Talks in Baghdad as violence hits Iraq’s shrine cities

Students take part in a march to mourn protesters killed in anti-government rallies in the southern Iraqi city of Basra on December 1, 2019. (File/AFP)
Updated 03 December 2019

Talks in Baghdad as violence hits Iraq’s shrine cities

  • Najaf has been a flashpoint since protesters torched the Iranian consulate in the city last Wednesday
  • In the shrine city of Karbala, renewed street clashes between protesters and security forces raged late into the night

NAJAF: Iraq’s politicians gathered in Baghdad on Tuesday to discuss a way out of two months of protests that brought down the previous government, as violence hit two Shiite shrine cities.
In Najaf, seat of Iraq’s Shiite religious leadership, anti-government demonstrators gathered late into the night around the tomb of a cleric who founded a Shiite party, an AFP correspondent reported.
Armed men in civilian clothes who were guarding the tomb were seen firing shotguns and tear gas at protesters, but medics could not provide an immediate casualty toll.
It is part of a larger complex that has been surrounded for days by demonstrators denouncing the rule of an entrenched political elite.
Najaf has been a flashpoint since protesters torched the Iranian consulate in the city last Wednesday, accusing Iraq’s eastern neighbor of propping up a corrupt government in Baghdad.
Around two dozen protesters have died since, and the governor has called on the central government to put an end to the violence.
Influential tribal dignitaries have also tried to mediate and on Tuesday they called on populist cleric Moqtada Sadr and his Saraya Al-Salam (Peace Brigades) to intervene, according to a statement by Sadr’s office.
He has yet to respond.
Sadr was a key sponsor of outgoing prime minister Adel Abdel Mahdi after having won the lion’s share of seats in parliament in a May 2018 general election.
But he backed the protests early on and instructed his fighters to “protect” demonstrators from security forces.
In the shrine city of Karbala, renewed street clashes between protesters and security forces raged late into the night, an AFP correspondent reported.
Riot police fired live rounds and tear gas at the crowds.
Protests also continued in other parts of the south against the central government and Iran, whose pointman for Iraqi affairs Qasem Soleimani is in Iraq for talks.
Political factions were meeting on Tuesday to find a replacement for Abdel Mahdi and to hash out a new electoral law to oversee a snap general election.
The protesters, who have thronged the streets since early October, say they want more than just a premier and new elections.
They have also called for a new constitution and the abolition of the parties that have dominated Iraqi politics for more than a decade.


Iranian wedding party fueled new COVID-19 surge, President Rouhani says

Updated 48 min ago

Iranian wedding party fueled new COVID-19 surge, President Rouhani says

  • New cases dipped to 2,886 on Friday, bringing Iran’s total cases to more than 167,000, with over 8,000 deaths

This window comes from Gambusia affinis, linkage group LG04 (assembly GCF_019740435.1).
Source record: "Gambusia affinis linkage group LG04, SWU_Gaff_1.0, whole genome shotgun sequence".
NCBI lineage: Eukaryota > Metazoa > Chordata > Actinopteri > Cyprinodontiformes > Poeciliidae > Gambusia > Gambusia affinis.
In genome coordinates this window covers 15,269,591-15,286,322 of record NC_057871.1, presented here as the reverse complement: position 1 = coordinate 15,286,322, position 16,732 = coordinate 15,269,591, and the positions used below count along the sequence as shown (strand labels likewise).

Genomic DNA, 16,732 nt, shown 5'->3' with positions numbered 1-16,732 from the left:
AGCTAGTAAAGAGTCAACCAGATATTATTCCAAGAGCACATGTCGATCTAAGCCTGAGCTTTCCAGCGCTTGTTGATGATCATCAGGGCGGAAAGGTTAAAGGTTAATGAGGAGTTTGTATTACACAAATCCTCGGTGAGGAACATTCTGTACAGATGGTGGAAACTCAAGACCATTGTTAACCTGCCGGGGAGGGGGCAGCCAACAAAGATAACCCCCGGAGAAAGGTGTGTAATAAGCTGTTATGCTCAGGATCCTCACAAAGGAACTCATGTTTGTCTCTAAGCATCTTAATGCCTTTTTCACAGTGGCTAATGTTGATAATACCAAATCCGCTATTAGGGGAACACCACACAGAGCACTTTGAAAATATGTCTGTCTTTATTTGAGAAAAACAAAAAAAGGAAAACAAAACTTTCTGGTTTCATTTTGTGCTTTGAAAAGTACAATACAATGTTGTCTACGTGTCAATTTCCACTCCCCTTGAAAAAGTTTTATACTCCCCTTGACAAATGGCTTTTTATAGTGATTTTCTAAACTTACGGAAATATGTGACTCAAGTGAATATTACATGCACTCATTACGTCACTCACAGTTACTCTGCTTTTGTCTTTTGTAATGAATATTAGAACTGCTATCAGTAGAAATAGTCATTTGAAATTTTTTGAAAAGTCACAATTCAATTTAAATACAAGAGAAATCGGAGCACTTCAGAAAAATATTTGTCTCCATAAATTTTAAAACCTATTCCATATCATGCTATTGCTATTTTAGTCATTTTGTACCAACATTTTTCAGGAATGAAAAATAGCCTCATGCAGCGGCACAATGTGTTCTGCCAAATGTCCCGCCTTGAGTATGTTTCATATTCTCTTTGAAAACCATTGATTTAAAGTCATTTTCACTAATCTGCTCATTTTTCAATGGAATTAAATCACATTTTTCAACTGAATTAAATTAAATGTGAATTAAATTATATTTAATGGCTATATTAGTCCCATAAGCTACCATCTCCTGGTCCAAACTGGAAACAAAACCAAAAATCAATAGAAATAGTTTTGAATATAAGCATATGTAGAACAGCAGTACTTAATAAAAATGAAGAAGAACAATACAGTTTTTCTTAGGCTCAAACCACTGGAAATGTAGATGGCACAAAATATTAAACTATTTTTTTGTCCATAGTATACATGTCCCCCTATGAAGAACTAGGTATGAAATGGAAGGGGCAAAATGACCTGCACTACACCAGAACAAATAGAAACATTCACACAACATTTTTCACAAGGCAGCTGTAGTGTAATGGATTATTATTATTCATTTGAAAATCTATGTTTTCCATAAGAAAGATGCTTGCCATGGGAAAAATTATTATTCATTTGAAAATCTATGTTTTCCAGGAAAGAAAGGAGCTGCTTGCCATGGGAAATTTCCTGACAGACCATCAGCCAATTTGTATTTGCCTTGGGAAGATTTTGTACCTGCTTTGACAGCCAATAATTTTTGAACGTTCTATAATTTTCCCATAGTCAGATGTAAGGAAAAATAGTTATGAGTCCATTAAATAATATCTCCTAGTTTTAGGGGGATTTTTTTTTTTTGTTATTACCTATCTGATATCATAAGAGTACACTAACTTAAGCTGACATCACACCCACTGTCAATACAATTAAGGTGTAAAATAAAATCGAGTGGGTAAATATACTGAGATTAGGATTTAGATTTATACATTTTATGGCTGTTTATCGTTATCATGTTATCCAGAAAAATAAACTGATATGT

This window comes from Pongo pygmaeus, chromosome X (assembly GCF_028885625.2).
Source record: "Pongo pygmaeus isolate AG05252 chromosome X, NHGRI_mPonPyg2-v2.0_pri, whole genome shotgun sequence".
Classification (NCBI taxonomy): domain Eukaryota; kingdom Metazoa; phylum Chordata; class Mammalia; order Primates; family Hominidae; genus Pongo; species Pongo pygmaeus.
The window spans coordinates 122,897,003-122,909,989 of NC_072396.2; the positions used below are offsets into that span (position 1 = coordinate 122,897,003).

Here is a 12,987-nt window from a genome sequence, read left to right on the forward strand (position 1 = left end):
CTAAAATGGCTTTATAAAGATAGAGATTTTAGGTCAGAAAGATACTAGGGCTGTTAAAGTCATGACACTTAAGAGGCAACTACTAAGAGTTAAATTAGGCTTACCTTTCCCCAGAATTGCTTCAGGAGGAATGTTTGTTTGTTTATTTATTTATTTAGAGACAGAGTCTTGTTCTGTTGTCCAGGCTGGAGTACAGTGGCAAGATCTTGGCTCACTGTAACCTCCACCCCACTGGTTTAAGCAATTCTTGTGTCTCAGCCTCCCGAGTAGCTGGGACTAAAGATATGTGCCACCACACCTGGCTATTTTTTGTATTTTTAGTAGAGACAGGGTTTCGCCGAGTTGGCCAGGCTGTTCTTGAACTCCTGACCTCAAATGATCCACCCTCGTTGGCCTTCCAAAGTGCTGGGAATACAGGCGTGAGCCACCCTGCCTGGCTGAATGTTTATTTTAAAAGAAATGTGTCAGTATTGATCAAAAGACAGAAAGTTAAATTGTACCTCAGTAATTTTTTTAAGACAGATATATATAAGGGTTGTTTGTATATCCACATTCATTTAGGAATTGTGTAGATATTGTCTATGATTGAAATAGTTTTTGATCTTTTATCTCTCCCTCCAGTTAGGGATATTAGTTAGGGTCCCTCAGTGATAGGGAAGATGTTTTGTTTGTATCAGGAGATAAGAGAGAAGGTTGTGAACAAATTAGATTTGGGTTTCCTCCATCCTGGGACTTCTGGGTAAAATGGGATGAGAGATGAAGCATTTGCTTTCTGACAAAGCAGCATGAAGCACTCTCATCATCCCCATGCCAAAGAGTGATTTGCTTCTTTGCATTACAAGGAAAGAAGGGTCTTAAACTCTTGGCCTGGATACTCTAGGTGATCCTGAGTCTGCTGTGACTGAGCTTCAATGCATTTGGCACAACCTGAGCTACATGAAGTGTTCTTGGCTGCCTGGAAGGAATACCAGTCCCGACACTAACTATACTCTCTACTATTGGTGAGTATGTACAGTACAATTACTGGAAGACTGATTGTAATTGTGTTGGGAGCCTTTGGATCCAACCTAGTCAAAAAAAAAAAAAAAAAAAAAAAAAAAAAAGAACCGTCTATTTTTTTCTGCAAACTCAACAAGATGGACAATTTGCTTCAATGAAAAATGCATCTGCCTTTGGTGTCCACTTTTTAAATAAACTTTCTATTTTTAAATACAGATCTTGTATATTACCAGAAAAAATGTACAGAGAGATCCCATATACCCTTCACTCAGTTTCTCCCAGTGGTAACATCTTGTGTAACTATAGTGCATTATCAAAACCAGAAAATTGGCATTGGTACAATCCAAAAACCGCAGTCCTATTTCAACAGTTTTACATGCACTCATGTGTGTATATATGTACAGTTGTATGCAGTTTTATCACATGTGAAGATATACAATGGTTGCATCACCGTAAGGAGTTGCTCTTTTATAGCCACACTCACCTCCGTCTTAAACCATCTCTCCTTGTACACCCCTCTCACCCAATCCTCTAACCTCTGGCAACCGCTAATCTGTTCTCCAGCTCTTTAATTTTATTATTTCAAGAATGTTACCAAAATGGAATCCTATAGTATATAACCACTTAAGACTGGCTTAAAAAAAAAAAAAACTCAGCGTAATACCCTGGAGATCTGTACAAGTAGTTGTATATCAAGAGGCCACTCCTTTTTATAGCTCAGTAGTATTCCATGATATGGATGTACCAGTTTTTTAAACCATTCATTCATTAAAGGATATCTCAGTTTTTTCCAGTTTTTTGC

• Health officials have been warning of a second wave of the outbreak, but say a reason for the surge in new cases could be wider testing

DUBAI: A wedding party contributed to a new surge in coronavirus infections in Iran, President Hassan Rouhani said on Saturday but insisted the country had no option but to keep its economy open despite warnings of a second wave of the epidemic.
Iran, which has been gradually relaxing its lockdown since mid-April, has reported a sharp rise of new daily infections in recent days. Thursday’s toll of 3,574 new cases was the highest since February, when the outbreak was first reported.
“At one location, we witnessed a peak in this epidemic, the source of which was a wedding that caused problems for the people, health workers and losses to the economy and the country’s health system,” Rouhani said on state TV. He did not say when or where the wedding took place.
New cases dipped to 2,886 on Friday, bringing Iran’s total cases to more than 167,000, with over 8,000 deaths.
Health officials have been warning of a second wave of the outbreak, but say a reason for the surge in new cases could be wider testing. One official said about 70% of the new cases in Tehran were among those who had traveled outside the capital in recent days.
Iran has been struggling to curb the spread of COVID-19 but authorities are concerned that measures to limit public and economic life to contain the virus could wreck an already economy already reeling under international sanctions.
“In these circumstances, we have no other choice — that is, there is no second option,” Rouhani added. “We have to work, our factories have to be active, our shops have to be open, and there has to be movement in the country as far as it is necessary.”
Iranian universities reopened on Saturday after being closed for more than three and a half months, state media reported. Nurseries will reopen in a week’s time, when Qur'an and languages classes will also resume, Rouhani said.